Life on a Birse Fairm
by: Farquharson, Helen
I wis born in 1946. I went tae Birse school first in primary, and then I went tae Abyne school efter that. Birse school hid only 12 pupils; there wis 3 in my class, and 12 in the hale school, and jist one teacher. The eens that went tae the school wi me war aa born and brought up in Birse...they were maistly aff the fairms aroon. Efter primary 7 we biked tae Abyne school. Afore we gid tae school we'd porridge every mornin an a slice o toast an tea if ye winted it.
My dad's fairm wis aboot a mile fae the school. We'd coos, an a horse, an dogs an cats, an tractors. We'd a stable at that time. Ronald wis the horse's name. Bit I dinna mind much aboot the horse, I wis only aboot five fin the horse gid awa; he wid hae deen the plooin at ae time.
Father keepit bees. He selt honey roon aboot ye ken, an he made honey ale. It wis lethal stuff! Aabody seemed tae like it bit me. The bees hid hives at the bottom o the gairden, and he wisna neen scared o them, an we warna either. We wis ay brocht up wi them, ye see.
We'd quite a lot o pigs. Father killt a pig an made wir ain bacon. He salted it an hung it oot in the barn. We'd jist two milk coos. There wis ay plenty heifers, tho. Fin I wis aulder I milkit the coos bi haun...we aa took a shottie at it.
Butter wis made every week. Mother churned every week, and keepit the milk cool in the milk hoose. We niver hid bought butter. And curds, we hid, anna, that aa come fae the coo. We'd curds for a puddin on Sunday.We'd ay plenty hens; some war ootside an some war in, free range an deep litter. And we ay keepit collie dogs, Glen, an Ben, Flossie an Scampy an Spotty ower the years....good enough dogs wi cattle they war, bit mair jist as pets. They war fed on fit ye hid yersel. There wisna ony special food fur dogs....brose, sometimes, they ett, an saps made wi milk an auld bread.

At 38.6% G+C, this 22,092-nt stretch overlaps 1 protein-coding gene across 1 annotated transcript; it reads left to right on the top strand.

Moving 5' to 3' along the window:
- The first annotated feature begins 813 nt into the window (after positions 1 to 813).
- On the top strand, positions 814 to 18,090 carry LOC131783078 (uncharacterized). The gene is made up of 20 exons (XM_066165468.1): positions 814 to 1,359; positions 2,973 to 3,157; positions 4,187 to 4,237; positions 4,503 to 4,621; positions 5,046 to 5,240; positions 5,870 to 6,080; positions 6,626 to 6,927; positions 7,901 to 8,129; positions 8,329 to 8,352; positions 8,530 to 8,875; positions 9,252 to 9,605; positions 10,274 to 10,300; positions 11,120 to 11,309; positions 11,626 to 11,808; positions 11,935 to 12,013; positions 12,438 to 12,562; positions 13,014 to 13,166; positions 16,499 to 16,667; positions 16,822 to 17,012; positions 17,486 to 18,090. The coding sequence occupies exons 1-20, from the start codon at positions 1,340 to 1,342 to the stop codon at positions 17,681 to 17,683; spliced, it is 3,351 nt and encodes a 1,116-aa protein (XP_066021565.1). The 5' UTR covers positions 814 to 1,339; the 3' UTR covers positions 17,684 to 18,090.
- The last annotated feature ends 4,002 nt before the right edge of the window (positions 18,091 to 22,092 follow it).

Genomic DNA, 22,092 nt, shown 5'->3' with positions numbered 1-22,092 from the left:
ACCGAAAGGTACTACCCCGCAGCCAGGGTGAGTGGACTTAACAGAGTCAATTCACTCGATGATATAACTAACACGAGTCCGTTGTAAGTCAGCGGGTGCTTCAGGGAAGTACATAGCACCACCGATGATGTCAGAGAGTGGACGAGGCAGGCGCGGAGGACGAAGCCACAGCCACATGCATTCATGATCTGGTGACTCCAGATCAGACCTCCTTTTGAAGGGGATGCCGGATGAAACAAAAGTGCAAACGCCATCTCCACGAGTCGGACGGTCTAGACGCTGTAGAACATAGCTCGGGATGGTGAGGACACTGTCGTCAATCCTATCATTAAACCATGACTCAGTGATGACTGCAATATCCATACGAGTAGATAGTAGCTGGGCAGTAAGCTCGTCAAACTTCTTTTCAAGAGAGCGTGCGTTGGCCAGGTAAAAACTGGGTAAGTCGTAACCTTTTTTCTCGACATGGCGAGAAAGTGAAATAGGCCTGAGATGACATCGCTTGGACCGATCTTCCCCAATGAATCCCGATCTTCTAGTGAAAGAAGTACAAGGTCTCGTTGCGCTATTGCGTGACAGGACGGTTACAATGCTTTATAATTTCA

Every Sunday we'd hen's broth fur wir denner, an a hame made apple pie...naething come ooto a tin or a packet, aathing wis hame made. We didna hae a lot o beef, bit rabbits and things like that we ate. We definitely lived aff the land.
The peat cut wis half a mile awa up on the hill. Maistly ma father an brithers an ither men frae Birse went up thegither. They'd be awa the hale day. They took their denner wi them an warna back until dark. They stacked up the peats on the hill an left them there tae dry. Later they took them back doon for the winter comin on, tae pit in the peat shed for burnin fuel.
Father wis born at Deerhillock, half a mile along the road frae Drumneachie far I wis born. Ma granfaither wis born in the Bog. At that time there wisna mony incomers here at aa. My husband comes fae Tarland and aa his folk come fae Tarland. He gid tae Tarland school. Of course, Tarland an Abyne young folk aa gid tae the same daunces .
We war ay busy at tattie pickin time....a hundred schoolkids wid be tattie pickin in ae day. That wid hiv gid on fur a wikk or a fortnight, dependin on the weather. Nae sae much o the crop wis liftit in the tattie holidays...bit at that time ye got aff the school for tattie pickin if the fairmers winted ye. A tattie picker's pye wid hae bin 12/6d a day , aboot 75p in new money. Ye warna allowed tae pick until ye wir 13 years auld, unless ye wir faimly.
Lang back, father wid hae jist heen corn, oats ye ken, bit later he grew tatties an barley. He hid grazin at Lochnagar distillery, an the cattle were there aa summer, bit they ay come hame tae ging inside the byre aa winter. At ae time he keepit sheep up by Lochnagar tee.
Hotch potch wis made wi the new veggies ooto the gairden, and sometimes pea soup, tattie soup, or broth wis made. We grew aa wir ain veggies in the gairden or the parks.
Fin I wis younger, they war still biggin rucks. I often used tae drive the tractor and cairt fin I wis wee, an ma brithers loaded it up wi the sheafs. They'd hae teen the stooks ye see an biggit them intae rucks. We ay hid a thrashin mill, bit I canna mind fan exactly that wis. Ma mither fed aa the folk that come in aboot tae help at the thrashin mill...three sittins fur denner, at three tables. And she'd tae makk their flies at mornin and efterneen.
There wid hae bin 30 in my class at Abyne High School. They're scattered aboot aawye noo. Abyne wad be full o incomers the day, and the school in Birse closed doon lang ago.